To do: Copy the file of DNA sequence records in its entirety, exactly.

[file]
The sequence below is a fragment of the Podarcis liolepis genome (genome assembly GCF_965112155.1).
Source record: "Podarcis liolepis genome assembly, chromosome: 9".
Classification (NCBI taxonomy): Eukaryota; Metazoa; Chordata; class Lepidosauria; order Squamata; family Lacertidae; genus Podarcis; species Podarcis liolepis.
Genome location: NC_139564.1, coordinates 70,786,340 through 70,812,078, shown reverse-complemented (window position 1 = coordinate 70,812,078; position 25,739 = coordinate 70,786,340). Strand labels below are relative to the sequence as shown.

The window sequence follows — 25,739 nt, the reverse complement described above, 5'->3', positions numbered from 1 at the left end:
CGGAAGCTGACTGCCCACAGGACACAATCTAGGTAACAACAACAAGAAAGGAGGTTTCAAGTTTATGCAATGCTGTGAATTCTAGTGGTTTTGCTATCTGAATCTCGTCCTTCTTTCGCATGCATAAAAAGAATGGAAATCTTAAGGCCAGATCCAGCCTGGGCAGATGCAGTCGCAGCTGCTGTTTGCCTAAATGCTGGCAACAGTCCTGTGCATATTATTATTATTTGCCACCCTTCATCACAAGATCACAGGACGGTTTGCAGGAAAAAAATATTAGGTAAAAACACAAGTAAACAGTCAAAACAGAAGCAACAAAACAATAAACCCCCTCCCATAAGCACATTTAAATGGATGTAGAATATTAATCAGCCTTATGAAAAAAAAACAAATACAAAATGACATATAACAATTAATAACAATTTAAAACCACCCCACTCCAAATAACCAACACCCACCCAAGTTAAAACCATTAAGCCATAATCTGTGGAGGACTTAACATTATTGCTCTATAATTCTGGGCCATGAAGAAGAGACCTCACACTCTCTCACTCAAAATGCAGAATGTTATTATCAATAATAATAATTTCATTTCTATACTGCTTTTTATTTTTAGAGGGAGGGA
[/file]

The sequence below is a fragment of the Podarcis liolepis genome (genome assembly GCF_965112155.1).
Source record: "Podarcis liolepis genome assembly, chromosome: 9".
Classification (NCBI taxonomy): Eukaryota; Metazoa; Chordata; class Lepidosauria; order Squamata; family Lacertidae; genus Podarcis; species Podarcis liolepis.
Genome location: NC_139564.1, coordinates 70,786,340 through 70,812,078, shown reverse-complemented (window position 1 = coordinate 70,812,078; position 25,739 = coordinate 70,786,340). Strand labels below are relative to the sequence as shown.

The window sequence follows — 25,739 nt, the reverse complement described above, 5'->3', positions numbered from 1 at the left end:
CGGAAGCTGACTGCCCACAGGACACAATCTAGGTAACAACAACAAGAAAGGAGGTTTCAAGTTTATGCAATGCTGTGAATTCTAGTGGTTTTGCTATCTGAATCTCGTCCTTCTTTCGCATGCATAAAAAGAATGGAAATCTTAAGGCCAGATCCAGCCTGGGCAGATGCAGTCGCAGCTGCTGTTTGCCTAAATGCTGGCAACAGTCCTGTGCATATTATTATTATTTGCCACCCTTCATCACAAGATCACAGGACGGTTTGCAGGAAAAAAATATTAGGTAAAAACACAAGTAAACAGTCAAAACAGAAGCAACAAAACAATAAACCCCCTCCCATAAGCACATTTAAATGGATGTAGAATATTAATCAGCCTTATGAAAAAAAAACAAATACAAAATGACATATAACAATTAATAACAATTTAAAACCACCCCACTCCAAATAACCAACACCCACCCAAGTTAAAACCATTAAGCCATAATCTGTGGAGGACTTAACATTATTGCTCTATAATTCTGGGCCATGAAGAAGAGACCTCACACTCTCTCACTCAAAATGCAGAATGTTATTATCAATAATAATAATTTCATTTCTATACTGCTTTTTATTTTTAGAGGGAGGGA